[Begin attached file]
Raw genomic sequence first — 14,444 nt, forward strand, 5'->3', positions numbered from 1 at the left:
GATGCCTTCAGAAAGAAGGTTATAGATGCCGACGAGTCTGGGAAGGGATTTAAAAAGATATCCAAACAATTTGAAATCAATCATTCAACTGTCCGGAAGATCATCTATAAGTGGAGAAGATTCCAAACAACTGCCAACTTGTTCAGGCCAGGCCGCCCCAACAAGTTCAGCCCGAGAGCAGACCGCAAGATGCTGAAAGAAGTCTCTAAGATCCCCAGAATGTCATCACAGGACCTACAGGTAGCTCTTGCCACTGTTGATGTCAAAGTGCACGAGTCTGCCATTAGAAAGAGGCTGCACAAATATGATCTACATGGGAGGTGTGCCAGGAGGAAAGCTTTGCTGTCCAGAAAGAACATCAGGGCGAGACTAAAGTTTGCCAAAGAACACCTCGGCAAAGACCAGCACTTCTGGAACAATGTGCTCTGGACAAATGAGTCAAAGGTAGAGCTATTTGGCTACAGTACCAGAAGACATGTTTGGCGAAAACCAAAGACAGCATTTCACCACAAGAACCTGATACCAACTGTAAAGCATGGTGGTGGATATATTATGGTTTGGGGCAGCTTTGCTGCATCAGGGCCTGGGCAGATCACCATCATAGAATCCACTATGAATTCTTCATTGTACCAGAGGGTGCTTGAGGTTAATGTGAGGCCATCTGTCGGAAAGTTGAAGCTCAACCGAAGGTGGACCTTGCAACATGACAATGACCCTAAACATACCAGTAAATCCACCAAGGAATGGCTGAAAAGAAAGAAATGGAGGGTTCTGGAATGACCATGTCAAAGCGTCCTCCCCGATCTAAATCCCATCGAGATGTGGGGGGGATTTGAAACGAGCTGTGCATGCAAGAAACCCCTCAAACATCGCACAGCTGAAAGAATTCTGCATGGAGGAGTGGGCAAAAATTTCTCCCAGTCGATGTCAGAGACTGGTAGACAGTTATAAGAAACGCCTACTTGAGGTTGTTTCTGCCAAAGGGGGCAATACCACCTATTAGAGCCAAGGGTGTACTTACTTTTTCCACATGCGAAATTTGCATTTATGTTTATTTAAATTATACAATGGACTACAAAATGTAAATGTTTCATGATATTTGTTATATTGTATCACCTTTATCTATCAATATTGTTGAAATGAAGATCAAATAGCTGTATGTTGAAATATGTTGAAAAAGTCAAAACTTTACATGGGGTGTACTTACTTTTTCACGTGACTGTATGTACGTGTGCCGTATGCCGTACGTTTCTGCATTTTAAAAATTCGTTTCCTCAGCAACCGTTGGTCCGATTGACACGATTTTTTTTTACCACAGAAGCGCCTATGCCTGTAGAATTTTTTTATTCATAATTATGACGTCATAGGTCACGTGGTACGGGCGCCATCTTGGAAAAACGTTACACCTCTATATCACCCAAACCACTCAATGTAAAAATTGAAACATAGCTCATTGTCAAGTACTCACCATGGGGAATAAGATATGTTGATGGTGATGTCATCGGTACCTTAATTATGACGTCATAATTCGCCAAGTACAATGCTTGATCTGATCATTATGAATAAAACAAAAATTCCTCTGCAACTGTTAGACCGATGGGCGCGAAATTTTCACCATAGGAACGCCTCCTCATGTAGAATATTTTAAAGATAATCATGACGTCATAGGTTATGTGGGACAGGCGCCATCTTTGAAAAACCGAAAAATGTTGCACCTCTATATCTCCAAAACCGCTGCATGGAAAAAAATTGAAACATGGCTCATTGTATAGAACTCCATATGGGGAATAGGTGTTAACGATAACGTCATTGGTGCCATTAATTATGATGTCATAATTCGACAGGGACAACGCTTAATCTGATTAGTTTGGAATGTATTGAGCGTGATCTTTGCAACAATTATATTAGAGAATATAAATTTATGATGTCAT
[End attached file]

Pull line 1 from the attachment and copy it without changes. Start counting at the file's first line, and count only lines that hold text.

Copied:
Raw genomic sequence first — 14,444 nt, forward strand, 5'->3', positions numbered from 1 at the left: